Ontario Power Generation’s Efficiency

People in the utility often talk about the efficiency of power production. But one measure of efficiency is output per worker. OPG has just released some facts about the company for 2013.

OPG has 11,500 workers, all very well paid. By comparison, Bruce Power has 4300 workers, also very well paid.

OPG’s output in 2013 was 80,300 GWh. 44,700 of this was nuclear, 32,800 GWh was water power, and the balance was thermal (mainly coal).

By contrast Bruce Power’s output was 45,600 GWh, all nuclear.

Generally speaking, waterpower takes a lot less staff to operate that nuclear. Or at least it should. There is no refueling required, the work environment is not dangerous – no need for a geiger counter, or tracking employees radiation exposure etc. So I would have expected OPG to have greater output per employee.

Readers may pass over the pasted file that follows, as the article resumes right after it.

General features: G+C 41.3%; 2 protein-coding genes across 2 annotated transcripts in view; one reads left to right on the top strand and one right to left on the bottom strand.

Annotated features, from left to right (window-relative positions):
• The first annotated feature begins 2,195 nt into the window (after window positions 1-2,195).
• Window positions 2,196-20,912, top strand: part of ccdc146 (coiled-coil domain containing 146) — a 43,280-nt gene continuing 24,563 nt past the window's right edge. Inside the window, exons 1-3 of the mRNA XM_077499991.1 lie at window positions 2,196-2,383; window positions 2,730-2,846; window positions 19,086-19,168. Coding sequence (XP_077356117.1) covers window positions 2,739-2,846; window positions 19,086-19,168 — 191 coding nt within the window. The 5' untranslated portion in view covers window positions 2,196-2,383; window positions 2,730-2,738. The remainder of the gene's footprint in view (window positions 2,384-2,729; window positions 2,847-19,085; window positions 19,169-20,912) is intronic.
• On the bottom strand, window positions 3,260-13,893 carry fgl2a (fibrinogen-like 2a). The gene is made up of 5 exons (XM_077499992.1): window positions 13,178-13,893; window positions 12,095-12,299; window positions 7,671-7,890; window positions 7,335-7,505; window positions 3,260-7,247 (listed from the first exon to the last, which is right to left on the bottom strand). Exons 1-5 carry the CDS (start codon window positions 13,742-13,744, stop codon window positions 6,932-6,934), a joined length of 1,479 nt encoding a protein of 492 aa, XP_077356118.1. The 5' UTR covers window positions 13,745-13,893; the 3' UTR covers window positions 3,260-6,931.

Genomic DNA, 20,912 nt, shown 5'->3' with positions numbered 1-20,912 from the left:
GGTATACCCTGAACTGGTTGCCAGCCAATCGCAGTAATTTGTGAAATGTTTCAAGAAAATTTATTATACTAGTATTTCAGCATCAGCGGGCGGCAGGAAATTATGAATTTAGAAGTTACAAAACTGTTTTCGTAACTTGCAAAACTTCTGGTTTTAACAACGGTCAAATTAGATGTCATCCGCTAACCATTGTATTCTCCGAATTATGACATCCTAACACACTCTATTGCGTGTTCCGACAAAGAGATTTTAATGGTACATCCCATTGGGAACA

But this is not the case. Bruce Power’s output is 10.6 GWh/employee, compared to OPG’s 6.98 GWh/employee. OPG’s output is 1/3 less than the output per employee at Bruce Power.

OPG has applied to the Ontario Energy Board (OEB) for a 30% increase in power prices to pay for the refurbishment of their Darlington nuclear plant. But it seems to me that staff costs are bloated, and need drastic reductions. The cost of extra well paid employees, and their publicly funded pension (OPG workers contribute less that one fifth of their pension – the rest is paid for by the publicly owned OPG) is a major contributor to our power prices.

The OEB should ask for cost reductions, and large ones, before approving any increase in prices for OPG.

OPG earned a paltry 1.5% return on equity in 2013.

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